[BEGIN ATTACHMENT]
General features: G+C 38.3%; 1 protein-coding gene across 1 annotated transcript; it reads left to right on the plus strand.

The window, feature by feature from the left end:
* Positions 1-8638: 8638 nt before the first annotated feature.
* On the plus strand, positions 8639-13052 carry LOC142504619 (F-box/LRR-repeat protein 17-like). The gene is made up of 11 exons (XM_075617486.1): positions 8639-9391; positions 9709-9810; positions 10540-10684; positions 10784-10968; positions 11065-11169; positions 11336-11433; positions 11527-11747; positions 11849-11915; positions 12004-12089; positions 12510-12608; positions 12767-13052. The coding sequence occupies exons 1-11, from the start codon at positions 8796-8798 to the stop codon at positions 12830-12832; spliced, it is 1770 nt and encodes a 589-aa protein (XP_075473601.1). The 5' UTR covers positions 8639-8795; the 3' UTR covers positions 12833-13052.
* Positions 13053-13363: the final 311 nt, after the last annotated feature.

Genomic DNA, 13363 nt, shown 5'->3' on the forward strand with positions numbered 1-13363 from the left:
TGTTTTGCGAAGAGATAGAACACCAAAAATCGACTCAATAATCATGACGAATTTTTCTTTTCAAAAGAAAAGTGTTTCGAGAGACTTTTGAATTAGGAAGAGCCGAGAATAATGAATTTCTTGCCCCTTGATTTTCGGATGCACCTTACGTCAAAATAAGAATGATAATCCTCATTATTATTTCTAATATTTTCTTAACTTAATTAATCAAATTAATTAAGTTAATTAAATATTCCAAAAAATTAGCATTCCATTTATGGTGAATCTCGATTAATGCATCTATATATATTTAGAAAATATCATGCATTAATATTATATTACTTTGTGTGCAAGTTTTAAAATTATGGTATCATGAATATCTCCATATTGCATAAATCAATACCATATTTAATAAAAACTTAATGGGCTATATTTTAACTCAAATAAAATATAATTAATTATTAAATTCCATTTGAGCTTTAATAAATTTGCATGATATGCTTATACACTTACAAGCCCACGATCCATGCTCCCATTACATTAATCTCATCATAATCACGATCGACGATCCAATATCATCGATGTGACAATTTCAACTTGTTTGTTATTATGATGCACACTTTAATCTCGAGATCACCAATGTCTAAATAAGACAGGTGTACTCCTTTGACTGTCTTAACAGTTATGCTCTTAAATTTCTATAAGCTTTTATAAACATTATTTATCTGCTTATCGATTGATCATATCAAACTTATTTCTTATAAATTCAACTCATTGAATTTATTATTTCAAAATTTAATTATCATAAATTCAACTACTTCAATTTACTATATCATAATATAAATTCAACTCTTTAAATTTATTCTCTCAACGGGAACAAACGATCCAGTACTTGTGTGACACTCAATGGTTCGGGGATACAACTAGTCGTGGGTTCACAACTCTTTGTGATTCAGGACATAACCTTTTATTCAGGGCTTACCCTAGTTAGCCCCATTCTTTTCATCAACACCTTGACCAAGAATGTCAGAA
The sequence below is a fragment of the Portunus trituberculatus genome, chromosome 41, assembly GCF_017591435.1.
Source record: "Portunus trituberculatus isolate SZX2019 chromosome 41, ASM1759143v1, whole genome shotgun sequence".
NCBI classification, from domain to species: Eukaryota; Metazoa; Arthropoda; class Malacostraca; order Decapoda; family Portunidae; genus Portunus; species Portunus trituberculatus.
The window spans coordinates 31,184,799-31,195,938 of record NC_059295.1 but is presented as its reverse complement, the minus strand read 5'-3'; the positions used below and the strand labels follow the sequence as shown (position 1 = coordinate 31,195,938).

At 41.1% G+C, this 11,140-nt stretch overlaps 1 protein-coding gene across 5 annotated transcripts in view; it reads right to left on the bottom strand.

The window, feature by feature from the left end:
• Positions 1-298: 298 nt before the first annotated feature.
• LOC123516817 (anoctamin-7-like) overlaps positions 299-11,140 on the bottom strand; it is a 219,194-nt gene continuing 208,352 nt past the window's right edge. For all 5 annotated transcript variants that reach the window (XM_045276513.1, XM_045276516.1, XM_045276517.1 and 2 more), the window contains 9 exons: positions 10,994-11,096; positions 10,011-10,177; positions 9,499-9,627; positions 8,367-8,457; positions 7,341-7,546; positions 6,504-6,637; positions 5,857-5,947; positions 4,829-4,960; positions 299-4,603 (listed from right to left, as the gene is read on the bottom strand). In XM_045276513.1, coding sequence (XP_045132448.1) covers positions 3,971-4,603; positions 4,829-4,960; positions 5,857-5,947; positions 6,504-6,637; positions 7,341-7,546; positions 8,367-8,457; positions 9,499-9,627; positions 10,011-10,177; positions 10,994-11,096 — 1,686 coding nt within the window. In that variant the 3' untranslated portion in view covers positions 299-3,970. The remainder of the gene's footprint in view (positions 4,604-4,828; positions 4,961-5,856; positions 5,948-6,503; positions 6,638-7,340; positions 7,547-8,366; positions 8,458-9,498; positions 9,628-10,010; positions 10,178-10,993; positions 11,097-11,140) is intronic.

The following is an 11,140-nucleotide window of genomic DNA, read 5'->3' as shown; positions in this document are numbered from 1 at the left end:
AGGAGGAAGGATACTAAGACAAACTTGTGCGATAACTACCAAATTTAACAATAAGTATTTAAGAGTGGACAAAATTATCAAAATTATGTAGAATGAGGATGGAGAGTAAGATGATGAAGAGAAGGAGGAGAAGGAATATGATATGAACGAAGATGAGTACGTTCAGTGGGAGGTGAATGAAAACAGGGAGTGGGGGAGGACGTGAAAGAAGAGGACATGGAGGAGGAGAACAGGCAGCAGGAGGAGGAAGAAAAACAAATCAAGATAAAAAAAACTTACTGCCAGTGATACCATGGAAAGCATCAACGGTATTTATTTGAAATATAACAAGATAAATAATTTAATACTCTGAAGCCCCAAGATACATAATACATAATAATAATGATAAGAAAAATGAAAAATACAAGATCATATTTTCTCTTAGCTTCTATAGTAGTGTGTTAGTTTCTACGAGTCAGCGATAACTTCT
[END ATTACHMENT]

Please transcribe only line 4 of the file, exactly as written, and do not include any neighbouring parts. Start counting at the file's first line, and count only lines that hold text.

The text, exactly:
* On the plus strand, positions 8639-13052 carry LOC142504619 (F-box/LRR-repeat protein 17-like). The gene is made up of 11 exons (XM_075617486.1): positions 8639-9391; positions 9709-9810; positions 10540-10684; positions 10784-10968; positions 11065-11169; positions 11336-11433; positions 11527-11747; positions 11849-11915; positions 12004-12089; positions 12510-12608; positions 12767-13052. The coding sequence occupies exons 1-11, from the start codon at positions 8796-8798 to the stop codon at positions 12830-12832; spliced, it is 1770 nt and encodes a 589-aa protein (XP_075473601.1). The 5' UTR covers positions 8639-8795; the 3' UTR covers positions 12833-13052.